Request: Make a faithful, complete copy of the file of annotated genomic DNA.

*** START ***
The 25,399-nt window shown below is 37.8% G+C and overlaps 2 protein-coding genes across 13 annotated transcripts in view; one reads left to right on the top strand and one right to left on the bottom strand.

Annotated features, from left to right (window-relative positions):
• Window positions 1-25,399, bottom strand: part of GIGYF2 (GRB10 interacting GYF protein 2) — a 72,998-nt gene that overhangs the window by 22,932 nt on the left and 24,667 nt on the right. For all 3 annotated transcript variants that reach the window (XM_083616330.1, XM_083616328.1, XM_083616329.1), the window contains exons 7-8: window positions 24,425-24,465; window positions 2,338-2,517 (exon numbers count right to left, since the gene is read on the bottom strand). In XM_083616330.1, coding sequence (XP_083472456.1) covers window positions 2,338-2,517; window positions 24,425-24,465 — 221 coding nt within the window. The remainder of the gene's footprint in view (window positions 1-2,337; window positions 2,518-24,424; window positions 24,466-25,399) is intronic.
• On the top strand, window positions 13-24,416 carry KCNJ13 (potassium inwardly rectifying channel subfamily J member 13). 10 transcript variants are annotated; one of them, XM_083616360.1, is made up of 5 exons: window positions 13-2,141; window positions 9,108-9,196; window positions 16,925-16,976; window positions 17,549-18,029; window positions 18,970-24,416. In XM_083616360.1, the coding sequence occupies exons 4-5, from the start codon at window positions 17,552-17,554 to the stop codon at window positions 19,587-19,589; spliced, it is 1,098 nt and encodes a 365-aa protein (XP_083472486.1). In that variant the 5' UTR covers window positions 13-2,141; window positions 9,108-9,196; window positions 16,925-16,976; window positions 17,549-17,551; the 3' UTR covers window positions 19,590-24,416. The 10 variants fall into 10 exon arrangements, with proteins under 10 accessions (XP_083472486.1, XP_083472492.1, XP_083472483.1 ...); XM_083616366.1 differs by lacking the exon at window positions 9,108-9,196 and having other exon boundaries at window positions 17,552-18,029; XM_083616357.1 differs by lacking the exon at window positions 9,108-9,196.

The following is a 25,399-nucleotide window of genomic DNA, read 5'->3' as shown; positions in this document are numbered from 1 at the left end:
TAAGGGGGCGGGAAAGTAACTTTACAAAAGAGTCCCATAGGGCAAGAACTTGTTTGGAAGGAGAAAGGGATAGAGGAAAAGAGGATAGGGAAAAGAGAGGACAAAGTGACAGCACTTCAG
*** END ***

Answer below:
The 25,399-nt window shown below is 37.8% G+C and overlaps 2 protein-coding genes across 13 annotated transcripts in view; one reads left to right on the top strand and one right to left on the bottom strand.

Annotated features, from left to right (window-relative positions):
• Window positions 1-25,399, bottom strand: part of GIGYF2 (GRB10 interacting GYF protein 2) — a 72,998-nt gene that overhangs the window by 22,932 nt on the left and 24,667 nt on the right. For all 3 annotated transcript variants that reach the window (XM_083616330.1, XM_083616328.1, XM_083616329.1), the window contains exons 7-8: window positions 24,425-24,465; window positions 2,338-2,517 (exon numbers count right to left, since the gene is read on the bottom strand). In XM_083616330.1, coding sequence (XP_083472456.1) covers window positions 2,338-2,517; window positions 24,425-24,465 — 221 coding nt within the window. The remainder of the gene's footprint in view (window positions 1-2,337; window positions 2,518-24,424; window positions 24,466-25,399) is intronic.
• On the top strand, window positions 13-24,416 carry KCNJ13 (potassium inwardly rectifying channel subfamily J member 13). 10 transcript variants are annotated; one of them, XM_083616360.1, is made up of 5 exons: window positions 13-2,141; window positions 9,108-9,196; window positions 16,925-16,976; window positions 17,549-18,029; window positions 18,970-24,416. In XM_083616360.1, the coding sequence occupies exons 4-5, from the start codon at window positions 17,552-17,554 to the stop codon at window positions 19,587-19,589; spliced, it is 1,098 nt and encodes a 365-aa protein (XP_083472486.1). In that variant the 5' UTR covers window positions 13-2,141; window positions 9,108-9,196; window positions 16,925-16,976; window positions 17,549-17,551; the 3' UTR covers window positions 19,590-24,416. The 10 variants fall into 10 exon arrangements, with proteins under 10 accessions (XP_083472486.1, XP_083472492.1, XP_083472483.1 ...); XM_083616366.1 differs by lacking the exon at window positions 9,108-9,196 and having other exon boundaries at window positions 17,552-18,029; XM_083616357.1 differs by lacking the exon at window positions 9,108-9,196.

The following is a 25,399-nucleotide window of genomic DNA, read 5'->3' as shown; positions in this document are numbered from 1 at the left end:
TAAGGGGGCGGGAAAGTAACTTTACAAAAGAGTCCCATAGGGCAAGAACTTGTTTGGAAGGAGAAAGGGATAGAGGAAAAGAGGATAGGGAAAAGAGAGGACAAAGTGACAGCACTTCAG